- Maureen O'Hara - Margaret "Maggie" McKendrick
- Brian Keith - Mitch Evers
- Joanna Barnes - Vicky Robinson
- Charlie Ruggles - Charles McKendrick
- Cathleen Nesbitt - Louise McKendrick
- Una Merkel - Verbena
- Leo G. Carroll - Reverend Dr. Mosby
- Ruth Mc Devitt - Miss Abbey Inch
- Crahan Denton - Hecky
- Susan Henning - Susan/Sharon double
The screenplay originally called for only a few trick photography shots of Hayley Mills in scenes with herself; the bulk of the film was to be shot using a body double. When Walt Disney saw how seamless the processed shots were, he ordered the script reconfigured to include more of the special effect. Disney also wanted Mills to appear on camera as much as possible, knowing that she was having growth spurts during filming.
The film was shot mostly at various locales in California. The summer camp scenes were filmed at Bluff Lake Camp (then owned by the Pasadena YMCA, now by Habonim Dror's Camp Gilboa) and the family camping scenes later in the movie at Cedar Lake Camp, both in the San Bernardino Mountains near the city of Big Bear Lake in Southern California. The Monterey scenes were filmed in various California locations, including millionaire Stuyvesant Fish's 5,200 acres (21 km2) ranch in Carmel and Monterey's Pebble Beach golf course. The scenes at the Monterey house were shot at the studio's Golden Oak Ranch in Placerita Canyon, where Mitch's ranch was built. It was the design of this set that proved the most popular, and to this day the Walt Disney Archives receives requests for plans of the home's interior design. Of course, there never was such a house; the set was simply various rooms built on a sound stage. Camp Inch was based on a real girls' camp called Camp Crestridge for Girls at the Ridgecrest Baptist Conference Center near Asheville, North Carolina.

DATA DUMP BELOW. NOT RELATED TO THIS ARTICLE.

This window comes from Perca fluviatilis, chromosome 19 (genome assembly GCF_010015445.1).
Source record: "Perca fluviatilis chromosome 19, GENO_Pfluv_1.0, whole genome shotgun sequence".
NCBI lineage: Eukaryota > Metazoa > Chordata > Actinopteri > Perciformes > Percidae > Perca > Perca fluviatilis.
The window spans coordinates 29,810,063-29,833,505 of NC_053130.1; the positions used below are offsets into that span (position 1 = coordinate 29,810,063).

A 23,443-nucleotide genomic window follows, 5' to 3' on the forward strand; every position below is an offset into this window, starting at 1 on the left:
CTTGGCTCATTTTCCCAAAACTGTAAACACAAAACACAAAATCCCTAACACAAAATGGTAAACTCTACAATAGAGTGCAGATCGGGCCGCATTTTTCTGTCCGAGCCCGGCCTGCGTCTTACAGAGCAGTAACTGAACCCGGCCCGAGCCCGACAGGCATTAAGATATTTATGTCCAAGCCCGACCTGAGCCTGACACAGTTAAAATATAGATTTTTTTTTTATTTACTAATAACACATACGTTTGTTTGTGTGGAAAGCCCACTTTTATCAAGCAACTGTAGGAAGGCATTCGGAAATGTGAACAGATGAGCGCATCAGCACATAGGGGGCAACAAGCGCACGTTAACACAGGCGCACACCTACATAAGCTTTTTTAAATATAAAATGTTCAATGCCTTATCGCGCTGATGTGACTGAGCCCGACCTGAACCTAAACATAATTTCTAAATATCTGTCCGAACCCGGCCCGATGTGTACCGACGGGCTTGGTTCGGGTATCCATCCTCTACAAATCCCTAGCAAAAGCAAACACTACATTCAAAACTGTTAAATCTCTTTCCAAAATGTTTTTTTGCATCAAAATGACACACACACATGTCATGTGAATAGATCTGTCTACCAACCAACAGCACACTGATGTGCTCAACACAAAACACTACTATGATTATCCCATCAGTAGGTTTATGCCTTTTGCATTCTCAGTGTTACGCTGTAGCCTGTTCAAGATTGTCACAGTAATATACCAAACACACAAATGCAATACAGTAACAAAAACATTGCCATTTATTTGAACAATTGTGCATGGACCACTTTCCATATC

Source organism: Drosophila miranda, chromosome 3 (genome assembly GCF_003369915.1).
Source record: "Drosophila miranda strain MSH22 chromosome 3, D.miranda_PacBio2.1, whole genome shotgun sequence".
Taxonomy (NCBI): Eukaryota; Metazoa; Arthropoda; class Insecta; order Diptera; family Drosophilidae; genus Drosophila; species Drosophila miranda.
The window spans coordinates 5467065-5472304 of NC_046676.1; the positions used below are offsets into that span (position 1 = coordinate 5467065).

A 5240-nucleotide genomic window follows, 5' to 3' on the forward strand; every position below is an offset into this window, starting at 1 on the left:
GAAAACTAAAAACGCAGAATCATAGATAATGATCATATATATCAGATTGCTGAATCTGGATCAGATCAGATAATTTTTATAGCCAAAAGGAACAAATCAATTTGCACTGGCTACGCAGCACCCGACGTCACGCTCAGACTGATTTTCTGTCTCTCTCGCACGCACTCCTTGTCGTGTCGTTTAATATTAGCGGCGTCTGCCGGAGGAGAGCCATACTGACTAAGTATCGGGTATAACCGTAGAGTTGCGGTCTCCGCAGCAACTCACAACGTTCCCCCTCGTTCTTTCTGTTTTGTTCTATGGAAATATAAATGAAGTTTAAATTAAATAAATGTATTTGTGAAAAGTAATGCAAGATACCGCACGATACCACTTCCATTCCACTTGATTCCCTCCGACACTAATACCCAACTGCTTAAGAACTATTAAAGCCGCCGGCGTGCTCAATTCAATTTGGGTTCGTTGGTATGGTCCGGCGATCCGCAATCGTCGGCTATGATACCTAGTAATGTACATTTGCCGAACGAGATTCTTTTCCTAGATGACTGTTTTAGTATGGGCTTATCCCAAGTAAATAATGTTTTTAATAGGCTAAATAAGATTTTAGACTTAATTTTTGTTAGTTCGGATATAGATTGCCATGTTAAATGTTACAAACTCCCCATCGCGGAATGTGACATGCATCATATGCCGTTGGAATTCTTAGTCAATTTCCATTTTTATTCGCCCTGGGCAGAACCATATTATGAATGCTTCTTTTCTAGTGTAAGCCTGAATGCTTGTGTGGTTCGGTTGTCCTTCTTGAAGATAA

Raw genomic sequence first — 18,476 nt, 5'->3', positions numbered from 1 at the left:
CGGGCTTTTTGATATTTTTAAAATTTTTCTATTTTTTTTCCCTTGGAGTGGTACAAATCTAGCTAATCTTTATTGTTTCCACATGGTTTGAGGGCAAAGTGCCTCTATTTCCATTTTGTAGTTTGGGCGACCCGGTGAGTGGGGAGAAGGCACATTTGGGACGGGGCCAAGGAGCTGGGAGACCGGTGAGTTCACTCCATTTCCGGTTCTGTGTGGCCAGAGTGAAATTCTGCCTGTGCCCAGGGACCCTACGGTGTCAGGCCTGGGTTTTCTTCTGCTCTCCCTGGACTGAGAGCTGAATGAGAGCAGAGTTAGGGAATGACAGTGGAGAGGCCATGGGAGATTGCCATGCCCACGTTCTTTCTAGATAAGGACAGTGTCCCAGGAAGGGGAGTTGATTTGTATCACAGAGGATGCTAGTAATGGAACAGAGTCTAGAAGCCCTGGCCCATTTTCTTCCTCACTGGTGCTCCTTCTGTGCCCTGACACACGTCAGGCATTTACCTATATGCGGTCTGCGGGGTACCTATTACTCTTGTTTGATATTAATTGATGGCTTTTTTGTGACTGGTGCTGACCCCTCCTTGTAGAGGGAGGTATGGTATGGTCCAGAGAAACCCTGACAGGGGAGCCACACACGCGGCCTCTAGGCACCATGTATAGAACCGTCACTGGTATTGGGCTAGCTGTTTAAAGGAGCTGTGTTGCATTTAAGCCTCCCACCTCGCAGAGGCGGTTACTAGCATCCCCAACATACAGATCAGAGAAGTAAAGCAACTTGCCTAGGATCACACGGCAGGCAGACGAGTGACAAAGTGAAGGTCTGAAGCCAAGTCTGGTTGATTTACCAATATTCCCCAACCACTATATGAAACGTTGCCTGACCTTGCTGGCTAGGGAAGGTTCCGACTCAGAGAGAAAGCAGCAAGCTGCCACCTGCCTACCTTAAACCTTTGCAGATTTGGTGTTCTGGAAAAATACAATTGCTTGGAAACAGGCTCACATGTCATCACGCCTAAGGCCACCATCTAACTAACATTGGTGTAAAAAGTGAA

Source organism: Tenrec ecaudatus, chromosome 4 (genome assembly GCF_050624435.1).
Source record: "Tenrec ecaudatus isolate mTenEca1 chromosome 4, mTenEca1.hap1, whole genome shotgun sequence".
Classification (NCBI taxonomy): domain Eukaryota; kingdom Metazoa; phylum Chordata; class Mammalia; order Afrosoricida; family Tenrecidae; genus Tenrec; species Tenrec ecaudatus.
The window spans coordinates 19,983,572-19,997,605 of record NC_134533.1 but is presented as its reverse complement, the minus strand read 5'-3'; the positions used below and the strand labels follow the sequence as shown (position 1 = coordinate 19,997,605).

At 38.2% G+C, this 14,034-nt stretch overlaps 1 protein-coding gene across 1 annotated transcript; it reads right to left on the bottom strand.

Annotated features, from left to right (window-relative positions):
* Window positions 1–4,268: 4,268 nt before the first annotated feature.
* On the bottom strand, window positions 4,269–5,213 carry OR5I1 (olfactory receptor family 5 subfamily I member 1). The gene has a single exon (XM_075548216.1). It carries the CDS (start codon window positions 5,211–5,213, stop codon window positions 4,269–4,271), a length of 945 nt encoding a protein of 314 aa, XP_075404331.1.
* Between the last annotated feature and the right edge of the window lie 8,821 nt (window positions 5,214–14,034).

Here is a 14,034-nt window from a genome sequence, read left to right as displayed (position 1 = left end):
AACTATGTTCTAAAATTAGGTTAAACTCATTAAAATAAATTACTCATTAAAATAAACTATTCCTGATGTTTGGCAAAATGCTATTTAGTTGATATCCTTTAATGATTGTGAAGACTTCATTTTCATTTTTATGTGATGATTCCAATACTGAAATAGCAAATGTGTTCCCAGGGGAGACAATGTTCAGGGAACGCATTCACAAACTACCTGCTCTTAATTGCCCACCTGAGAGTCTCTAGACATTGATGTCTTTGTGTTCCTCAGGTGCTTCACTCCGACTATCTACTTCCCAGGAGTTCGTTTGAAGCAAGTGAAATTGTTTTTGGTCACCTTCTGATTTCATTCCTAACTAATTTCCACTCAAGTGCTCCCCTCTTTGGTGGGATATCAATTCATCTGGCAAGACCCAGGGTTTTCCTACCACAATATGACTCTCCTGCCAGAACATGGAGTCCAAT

Richard and Robert Sherman provided the songs, which, besides the title song "The Parent Trap", includes "For Now, For Always", and "Let's Get Together". "Let's Get Together" (sung by Annette Funicello) is heard playing from a record player at the summer camp; the tune is reprised by the twins when they restage their parents' first date. The title song was performed by Tommy Sands and Annette Funicello, who were both on the studio lot shooting Babes in Toyland at the time.
Awards and nominations
The film was theatrically re-released in 1968 and earned $1.8 million in rentals.
The Disney Studios produced three television sequels The Parent Trap II (1986), The Parent Trap III (1989), and The Parent Trap IV: Hawaiian Honeymoon (1989). The original was remade in 1998 starring Lindsay Lohan, Natasha Richardson and Dennis Quaid.
In 1965, a Tamil version of the story called Kuzhandaiyum Deivamum, starring Kutty Padmini was released. The following year, it was remade into Telugu as Letha Manasulu. A Hindi version Do Kaliyaan starring Neetu Singh in the double role was made in 1968. The 1987 film Pyar Ke Kabil also has a similar storyline, as does the 2001 film Kuch Khatti Kuch Meethi which has Kajol playing the double role of 23-year-old twins.
- Variety film review; May 3, 1961, page 26.
- Harrison's Reports film review; May 6, 1961, page 70.
- "History: A Movie Ranch Like No Other". goldenoakranch.com. Retrieved 2013-04-14.
- "The 34th Academy Awards (1962) Nominees and Winners". oscars.org. Retrieved 2011-08-22.
- "Big Rental Films of 1969", Variety, 7 January 1970 p 15